The finding confirms an urgent need for EU member states to step up enforcement of REACH in imported goods.
Sylvie Lemoine, Cefic Executive Director Product Stewardship: “We want REACH to work and consumers to be protected. Better enforcement of REACH in imports has to become a key element of the upcoming chemicals strategy for sustainability. We have the strictest chemical legislation in the world. But it will only fully work to the benefit of people and environment if properly enforced”.
Restricted phthalates, mostly found in children’s toys, are the most frequent case of non-compliance with REACH at 25%. The total number of all chemical non-compliance caught by RAPEX has increased by 24% compared to 2018.
“It is also important to ensure that restrictions under REACH are actually enforceable,” added Sylvie Lemoine. “You can increase the number of inspections by ten or twenty times, but if enforcement authorities do not actually have tools to check compliance, a restriction is useless. We call for compliance tools and methodologies to accompany every restriction measure.”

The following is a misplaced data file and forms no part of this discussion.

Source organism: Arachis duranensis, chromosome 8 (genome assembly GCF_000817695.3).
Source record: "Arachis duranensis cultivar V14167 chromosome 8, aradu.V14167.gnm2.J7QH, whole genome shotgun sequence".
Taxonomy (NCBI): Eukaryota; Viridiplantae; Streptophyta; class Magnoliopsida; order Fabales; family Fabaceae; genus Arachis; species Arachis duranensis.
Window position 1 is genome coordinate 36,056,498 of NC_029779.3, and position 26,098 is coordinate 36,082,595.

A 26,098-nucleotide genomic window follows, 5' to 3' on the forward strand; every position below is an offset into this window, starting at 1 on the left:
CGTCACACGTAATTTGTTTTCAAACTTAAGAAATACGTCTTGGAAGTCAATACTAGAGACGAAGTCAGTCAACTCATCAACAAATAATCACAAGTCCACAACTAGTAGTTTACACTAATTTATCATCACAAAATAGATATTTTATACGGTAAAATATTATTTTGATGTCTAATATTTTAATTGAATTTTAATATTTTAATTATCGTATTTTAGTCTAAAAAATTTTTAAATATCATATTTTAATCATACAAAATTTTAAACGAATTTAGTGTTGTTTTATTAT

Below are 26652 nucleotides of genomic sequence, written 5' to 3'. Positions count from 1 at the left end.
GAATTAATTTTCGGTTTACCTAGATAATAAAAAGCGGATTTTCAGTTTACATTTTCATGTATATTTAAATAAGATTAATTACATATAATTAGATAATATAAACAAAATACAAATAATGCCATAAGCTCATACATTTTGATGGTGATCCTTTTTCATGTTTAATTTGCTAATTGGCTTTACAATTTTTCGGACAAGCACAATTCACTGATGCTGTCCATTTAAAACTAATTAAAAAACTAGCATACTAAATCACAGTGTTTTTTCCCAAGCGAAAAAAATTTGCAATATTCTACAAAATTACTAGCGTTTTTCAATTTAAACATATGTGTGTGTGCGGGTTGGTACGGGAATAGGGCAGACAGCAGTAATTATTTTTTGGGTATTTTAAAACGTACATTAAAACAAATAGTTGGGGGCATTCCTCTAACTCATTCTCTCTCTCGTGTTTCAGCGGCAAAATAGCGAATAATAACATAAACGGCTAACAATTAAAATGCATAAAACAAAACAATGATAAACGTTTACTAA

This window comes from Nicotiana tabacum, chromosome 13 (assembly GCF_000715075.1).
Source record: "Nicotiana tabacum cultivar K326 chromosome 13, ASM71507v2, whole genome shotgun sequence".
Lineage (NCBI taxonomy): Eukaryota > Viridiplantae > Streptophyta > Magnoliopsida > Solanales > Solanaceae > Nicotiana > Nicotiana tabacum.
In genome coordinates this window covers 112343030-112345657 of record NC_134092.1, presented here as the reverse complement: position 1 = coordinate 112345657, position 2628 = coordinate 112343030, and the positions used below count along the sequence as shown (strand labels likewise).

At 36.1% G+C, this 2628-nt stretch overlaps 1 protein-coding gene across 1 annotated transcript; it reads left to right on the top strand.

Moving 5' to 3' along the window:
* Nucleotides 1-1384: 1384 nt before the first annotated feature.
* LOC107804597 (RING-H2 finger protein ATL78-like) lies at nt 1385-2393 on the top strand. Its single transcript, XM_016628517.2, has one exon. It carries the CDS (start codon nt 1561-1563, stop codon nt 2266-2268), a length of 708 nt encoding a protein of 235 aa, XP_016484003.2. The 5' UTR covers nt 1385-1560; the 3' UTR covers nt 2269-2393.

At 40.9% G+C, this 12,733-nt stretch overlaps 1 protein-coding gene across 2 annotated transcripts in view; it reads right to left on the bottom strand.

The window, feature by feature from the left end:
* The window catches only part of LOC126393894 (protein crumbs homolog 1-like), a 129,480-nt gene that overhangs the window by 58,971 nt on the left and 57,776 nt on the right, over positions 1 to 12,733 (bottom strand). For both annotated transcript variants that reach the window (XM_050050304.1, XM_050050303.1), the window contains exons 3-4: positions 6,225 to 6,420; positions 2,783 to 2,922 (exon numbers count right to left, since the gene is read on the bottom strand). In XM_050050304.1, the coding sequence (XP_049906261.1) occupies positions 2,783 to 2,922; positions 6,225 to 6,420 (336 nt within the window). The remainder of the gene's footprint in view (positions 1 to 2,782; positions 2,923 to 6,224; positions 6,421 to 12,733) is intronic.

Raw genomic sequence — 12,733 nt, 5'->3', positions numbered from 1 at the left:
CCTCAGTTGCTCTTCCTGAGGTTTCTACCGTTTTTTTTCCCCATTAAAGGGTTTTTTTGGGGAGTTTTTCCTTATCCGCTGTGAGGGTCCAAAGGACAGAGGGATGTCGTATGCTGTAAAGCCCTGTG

Strengthening enforcement, especially in imports, has also been identified as one of the areas of improvement in the second REACH Review published by the European Commission in 2018.
This analysis is based on the Commission’s 2019 RAPEX data, broken down to individual chemicals. Through the Safety Gate Rapid Alert System for dangerous non-food products (RAPEX), EU/EEA member states and the European Commission exchange information about products posing a risk to health and safety of consumers. In 2019, RAPEX listed 1468 instances of chemicals that were not in compliance with the law.
Cefic’s analysis excludes button batteries and motor vehicles. The raw data has also been adjusted for the fact that a product can sometimes also be found in other countries or in different colours.